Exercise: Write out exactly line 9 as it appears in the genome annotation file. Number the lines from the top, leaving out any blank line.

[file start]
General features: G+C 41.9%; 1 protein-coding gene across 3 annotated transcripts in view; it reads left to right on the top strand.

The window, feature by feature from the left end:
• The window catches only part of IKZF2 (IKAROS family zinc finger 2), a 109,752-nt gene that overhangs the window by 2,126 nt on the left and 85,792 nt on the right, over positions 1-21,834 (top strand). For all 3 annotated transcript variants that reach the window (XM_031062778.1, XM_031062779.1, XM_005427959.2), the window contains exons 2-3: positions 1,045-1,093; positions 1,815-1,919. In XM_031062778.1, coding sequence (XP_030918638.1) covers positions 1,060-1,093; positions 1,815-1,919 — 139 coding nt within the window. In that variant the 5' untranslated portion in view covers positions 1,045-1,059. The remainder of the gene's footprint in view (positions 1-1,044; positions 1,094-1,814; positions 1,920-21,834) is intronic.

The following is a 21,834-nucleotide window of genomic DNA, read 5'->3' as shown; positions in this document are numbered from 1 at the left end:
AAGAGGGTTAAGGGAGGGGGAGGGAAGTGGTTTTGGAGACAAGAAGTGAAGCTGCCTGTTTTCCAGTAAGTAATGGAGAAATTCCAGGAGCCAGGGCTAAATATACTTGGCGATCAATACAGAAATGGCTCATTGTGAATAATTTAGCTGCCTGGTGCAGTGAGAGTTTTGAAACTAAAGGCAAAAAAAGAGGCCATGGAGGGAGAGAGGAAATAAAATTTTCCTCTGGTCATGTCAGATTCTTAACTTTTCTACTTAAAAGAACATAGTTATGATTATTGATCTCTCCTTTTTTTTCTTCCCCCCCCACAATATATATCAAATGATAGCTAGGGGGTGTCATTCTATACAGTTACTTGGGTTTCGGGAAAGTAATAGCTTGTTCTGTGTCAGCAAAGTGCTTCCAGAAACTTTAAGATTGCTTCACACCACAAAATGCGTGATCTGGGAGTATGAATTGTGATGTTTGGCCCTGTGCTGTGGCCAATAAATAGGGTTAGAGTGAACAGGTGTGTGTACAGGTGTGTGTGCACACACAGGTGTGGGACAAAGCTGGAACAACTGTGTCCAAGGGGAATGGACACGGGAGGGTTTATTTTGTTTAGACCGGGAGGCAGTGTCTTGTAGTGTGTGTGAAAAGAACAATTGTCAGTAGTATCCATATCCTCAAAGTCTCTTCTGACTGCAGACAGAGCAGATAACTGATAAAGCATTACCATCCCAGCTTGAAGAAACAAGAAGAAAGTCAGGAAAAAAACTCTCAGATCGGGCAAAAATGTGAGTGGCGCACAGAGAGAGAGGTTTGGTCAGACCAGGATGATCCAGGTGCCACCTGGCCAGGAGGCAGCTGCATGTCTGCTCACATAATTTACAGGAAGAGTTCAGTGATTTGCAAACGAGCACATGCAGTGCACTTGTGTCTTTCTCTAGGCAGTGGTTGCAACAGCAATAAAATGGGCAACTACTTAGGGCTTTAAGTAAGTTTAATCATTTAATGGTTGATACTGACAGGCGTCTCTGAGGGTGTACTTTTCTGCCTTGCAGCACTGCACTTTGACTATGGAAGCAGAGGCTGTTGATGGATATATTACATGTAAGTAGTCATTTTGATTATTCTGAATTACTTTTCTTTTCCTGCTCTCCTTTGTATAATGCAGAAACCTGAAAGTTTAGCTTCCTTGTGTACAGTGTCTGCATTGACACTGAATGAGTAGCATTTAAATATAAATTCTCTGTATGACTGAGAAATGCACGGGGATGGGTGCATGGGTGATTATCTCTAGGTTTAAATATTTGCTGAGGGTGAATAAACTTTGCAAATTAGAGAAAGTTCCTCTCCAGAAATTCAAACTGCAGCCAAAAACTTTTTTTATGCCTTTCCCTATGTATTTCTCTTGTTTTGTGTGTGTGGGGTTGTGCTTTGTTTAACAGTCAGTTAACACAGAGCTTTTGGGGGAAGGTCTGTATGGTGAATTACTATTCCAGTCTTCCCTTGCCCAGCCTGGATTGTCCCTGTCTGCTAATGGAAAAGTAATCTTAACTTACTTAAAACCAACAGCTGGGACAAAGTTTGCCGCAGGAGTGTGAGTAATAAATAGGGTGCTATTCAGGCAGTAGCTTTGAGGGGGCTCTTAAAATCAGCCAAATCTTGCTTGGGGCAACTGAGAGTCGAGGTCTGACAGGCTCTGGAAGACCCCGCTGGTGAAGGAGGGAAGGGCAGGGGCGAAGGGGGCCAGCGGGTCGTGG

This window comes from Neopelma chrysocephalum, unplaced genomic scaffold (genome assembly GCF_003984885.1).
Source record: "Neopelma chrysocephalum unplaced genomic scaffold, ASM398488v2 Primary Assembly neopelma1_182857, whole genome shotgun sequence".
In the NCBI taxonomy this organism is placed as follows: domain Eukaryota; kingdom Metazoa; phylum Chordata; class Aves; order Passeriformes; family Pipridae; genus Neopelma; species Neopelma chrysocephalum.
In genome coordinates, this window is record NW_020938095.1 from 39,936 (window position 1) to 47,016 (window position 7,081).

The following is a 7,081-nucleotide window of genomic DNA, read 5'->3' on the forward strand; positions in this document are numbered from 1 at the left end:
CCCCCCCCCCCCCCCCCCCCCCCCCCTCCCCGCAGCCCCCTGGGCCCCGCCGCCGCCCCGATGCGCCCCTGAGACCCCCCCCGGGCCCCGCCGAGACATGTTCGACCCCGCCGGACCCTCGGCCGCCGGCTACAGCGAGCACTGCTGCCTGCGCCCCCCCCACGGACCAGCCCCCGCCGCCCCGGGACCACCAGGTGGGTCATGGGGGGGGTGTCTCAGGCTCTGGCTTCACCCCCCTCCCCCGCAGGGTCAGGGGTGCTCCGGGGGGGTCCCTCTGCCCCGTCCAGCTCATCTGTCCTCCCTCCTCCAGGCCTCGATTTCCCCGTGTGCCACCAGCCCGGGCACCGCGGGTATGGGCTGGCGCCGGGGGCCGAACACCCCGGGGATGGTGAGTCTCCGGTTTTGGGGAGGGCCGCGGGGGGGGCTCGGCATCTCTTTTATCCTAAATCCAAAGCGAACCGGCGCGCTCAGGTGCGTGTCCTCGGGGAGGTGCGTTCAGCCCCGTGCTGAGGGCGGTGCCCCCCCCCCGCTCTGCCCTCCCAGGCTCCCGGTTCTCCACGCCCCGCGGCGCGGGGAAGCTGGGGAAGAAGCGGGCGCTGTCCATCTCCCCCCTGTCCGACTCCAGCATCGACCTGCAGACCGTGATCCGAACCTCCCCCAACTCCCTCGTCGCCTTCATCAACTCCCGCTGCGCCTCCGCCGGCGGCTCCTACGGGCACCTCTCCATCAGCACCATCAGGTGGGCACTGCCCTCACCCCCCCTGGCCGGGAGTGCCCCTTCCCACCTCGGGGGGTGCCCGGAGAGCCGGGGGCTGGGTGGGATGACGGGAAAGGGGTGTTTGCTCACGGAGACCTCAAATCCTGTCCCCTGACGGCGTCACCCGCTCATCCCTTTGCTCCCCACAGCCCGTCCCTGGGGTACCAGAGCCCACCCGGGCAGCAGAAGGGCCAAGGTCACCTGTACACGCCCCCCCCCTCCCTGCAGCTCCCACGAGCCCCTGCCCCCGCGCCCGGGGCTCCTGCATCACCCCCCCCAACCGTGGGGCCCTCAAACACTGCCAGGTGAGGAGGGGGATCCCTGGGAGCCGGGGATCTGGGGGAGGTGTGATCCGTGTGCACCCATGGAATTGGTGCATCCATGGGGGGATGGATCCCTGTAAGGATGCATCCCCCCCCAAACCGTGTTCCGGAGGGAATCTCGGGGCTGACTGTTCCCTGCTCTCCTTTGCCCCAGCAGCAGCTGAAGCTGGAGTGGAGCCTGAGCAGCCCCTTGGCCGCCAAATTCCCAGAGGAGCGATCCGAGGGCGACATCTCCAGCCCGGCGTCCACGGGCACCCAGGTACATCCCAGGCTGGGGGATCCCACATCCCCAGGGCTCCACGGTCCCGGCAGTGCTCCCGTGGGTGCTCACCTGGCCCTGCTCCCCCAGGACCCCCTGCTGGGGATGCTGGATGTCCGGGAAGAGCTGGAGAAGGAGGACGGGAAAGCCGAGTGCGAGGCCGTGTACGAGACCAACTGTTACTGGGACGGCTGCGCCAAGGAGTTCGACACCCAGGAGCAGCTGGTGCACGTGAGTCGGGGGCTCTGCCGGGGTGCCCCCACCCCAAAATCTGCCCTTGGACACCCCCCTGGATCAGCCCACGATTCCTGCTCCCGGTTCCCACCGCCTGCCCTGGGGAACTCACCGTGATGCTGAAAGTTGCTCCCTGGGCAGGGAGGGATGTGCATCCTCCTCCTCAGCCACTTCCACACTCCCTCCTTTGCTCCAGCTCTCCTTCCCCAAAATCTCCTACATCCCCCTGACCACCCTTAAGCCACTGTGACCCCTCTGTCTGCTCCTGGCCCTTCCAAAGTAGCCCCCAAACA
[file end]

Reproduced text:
In genome coordinates, this window is record NW_020938095.1 from 39,936 (window position 1) to 47,016 (window position 7,081).